The second looks at ideas that are transforming the fashion system at root into something more sustainable, including new business models that reduce material throughput.
The third is concerned with transforming the role of fashion designers and looks to examples where the designer changes from a stylist or creator into a communicator, activist, or facilitator.
As of 2014, the book is available in four languages: English, Spanish, Portuguese and Japanese.
Posted on Thursday, April 19, 2012 by Mitchell Schwarzer
Mitchell Schwarzer gives his introduction at the CCA faculty retreat
On February 4, 2012, the faculty at California College of the Arts gathered at the college's San Francisco campus for a retreat focused on the state of the arts across our many disciplines. In the morning, 25 short presentations offered insights into challenges and opportunities faced by practitioners and thinkers in recent times. The word aired most frequently was crisis: the crisis of the Great Recession; the crisis of Global Climate Change; the crisis of understanding and working within a discipline in our digital age.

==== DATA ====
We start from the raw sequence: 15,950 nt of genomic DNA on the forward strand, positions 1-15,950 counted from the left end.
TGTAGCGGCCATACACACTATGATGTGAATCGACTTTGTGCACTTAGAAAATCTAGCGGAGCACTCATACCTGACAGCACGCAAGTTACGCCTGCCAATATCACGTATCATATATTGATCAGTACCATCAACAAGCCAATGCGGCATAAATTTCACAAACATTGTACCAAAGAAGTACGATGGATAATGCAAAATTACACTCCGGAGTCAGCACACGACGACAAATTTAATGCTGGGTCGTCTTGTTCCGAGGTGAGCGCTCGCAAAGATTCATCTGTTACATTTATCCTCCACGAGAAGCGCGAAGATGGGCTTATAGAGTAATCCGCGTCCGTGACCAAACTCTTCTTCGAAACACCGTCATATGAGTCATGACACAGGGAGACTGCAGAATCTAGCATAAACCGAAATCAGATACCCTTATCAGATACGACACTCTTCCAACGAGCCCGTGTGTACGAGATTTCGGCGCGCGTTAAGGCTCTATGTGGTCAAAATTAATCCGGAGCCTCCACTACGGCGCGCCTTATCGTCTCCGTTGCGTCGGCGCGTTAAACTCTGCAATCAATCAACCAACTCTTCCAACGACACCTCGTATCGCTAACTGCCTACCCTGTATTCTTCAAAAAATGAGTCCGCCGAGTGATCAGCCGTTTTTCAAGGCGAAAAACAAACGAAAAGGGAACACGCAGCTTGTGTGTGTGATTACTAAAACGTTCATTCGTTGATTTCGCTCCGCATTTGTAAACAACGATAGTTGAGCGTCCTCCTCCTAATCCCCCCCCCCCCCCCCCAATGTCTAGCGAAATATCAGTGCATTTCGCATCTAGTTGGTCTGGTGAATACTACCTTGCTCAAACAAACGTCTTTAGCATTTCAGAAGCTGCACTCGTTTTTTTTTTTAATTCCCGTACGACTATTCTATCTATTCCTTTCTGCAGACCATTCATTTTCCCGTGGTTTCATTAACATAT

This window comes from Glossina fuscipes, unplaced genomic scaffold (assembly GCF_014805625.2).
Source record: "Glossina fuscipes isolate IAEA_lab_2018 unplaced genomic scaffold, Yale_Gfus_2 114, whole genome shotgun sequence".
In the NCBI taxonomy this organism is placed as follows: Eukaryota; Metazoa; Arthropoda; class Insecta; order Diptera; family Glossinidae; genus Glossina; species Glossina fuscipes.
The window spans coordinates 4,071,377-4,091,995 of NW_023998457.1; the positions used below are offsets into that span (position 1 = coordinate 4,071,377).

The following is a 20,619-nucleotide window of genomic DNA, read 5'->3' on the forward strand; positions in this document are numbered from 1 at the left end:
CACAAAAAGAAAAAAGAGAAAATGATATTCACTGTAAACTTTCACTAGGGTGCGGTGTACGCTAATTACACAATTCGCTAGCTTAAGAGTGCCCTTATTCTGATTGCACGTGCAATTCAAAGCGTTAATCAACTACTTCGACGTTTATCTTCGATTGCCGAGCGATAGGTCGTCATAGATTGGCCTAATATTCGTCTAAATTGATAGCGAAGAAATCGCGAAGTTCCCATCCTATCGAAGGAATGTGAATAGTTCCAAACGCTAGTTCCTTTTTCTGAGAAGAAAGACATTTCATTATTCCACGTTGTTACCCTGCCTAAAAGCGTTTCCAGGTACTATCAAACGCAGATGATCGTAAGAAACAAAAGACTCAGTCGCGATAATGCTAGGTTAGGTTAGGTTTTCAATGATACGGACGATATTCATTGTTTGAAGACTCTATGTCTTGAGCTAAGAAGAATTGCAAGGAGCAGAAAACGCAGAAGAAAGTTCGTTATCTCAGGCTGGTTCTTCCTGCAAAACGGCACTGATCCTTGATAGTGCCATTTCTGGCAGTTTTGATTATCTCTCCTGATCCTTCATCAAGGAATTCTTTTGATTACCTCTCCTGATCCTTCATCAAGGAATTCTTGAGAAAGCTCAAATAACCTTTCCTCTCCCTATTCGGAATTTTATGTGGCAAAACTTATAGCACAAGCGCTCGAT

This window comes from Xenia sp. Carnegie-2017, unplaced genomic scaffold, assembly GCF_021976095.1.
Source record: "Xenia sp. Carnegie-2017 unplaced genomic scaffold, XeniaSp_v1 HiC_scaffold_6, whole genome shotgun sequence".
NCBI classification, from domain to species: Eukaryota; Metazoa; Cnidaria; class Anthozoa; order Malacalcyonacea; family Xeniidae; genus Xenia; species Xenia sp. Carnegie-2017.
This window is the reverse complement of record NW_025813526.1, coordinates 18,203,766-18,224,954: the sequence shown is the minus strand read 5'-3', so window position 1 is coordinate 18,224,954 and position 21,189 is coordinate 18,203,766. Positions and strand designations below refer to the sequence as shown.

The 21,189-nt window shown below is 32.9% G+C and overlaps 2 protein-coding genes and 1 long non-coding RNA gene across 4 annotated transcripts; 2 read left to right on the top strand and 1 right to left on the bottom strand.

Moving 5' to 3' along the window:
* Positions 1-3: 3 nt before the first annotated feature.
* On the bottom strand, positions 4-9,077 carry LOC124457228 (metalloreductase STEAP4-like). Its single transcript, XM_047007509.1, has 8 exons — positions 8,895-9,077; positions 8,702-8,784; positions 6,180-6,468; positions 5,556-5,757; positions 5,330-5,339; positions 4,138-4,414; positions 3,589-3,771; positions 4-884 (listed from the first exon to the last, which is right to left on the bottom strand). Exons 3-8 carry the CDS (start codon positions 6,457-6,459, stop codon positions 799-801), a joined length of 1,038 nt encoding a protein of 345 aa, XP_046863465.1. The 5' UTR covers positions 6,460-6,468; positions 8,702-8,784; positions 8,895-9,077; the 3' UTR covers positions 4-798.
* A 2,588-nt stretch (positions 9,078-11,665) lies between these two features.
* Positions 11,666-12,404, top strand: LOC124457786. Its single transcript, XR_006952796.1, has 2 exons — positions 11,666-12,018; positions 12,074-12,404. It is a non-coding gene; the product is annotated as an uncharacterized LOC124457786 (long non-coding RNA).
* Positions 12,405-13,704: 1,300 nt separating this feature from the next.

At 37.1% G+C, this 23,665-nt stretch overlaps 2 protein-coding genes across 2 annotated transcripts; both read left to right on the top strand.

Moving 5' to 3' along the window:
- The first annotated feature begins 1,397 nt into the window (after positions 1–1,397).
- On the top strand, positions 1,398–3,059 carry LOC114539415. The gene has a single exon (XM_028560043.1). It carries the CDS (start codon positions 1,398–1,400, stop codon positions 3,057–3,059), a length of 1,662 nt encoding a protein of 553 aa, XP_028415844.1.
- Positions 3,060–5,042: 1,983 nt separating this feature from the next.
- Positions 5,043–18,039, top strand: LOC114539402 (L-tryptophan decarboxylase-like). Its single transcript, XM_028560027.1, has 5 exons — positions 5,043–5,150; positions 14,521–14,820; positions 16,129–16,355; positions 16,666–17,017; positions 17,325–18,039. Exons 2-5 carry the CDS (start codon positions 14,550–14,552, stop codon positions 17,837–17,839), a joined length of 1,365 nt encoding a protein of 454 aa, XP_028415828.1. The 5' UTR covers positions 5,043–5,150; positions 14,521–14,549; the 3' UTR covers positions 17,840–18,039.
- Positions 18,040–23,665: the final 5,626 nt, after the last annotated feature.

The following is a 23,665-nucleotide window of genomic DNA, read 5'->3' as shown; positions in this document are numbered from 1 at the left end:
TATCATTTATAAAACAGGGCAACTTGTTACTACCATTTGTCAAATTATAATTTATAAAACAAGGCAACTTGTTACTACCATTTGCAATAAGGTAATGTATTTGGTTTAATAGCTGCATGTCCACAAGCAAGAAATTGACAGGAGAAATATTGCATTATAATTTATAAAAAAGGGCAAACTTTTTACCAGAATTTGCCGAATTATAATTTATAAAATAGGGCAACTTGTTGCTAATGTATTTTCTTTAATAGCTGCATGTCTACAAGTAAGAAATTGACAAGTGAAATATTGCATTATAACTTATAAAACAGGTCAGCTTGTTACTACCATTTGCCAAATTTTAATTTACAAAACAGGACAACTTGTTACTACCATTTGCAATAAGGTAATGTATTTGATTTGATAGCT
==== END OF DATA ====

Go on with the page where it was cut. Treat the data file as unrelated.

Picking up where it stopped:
The economic downturn has produced an economic squeeze within most of our disciplines. Art directors, as Alexis Mahrus remarks, have diminished roles in shaping an illustration. Smaller profit margins reduce the flexibility and time given over to experimentation. Branding and celebrity worship take up a larger slice of the creative pie. Some presenters, like Sue Redding of Industrial Design, see no problem in this conflation of art and business and, furthermore, dispute the notion of a crisis. Yet many presenters feel that the economic crisis is not only real but wielding dangerously asymmetrical impacts. Demand remains strong for high-end craft goods and blue-chip fine art. Some small nonprofits are struggling to survive. To Ignacio Valero of Critical Studies, the priority given over to luxury items can be attributed to the ongoing influence of classical economic policies that privilege individual decision making over collective social and natural needs. Likewise, Sandra Vivanco of Diversity Studies notes that economic inequalities have greatly worsened over the past few years, especially in the developing world. Contemporary society is forging a timeless, spaceless way of conducting business, a race for lucrative and short-term gains that concentrates investment more than ever in the hands of a few.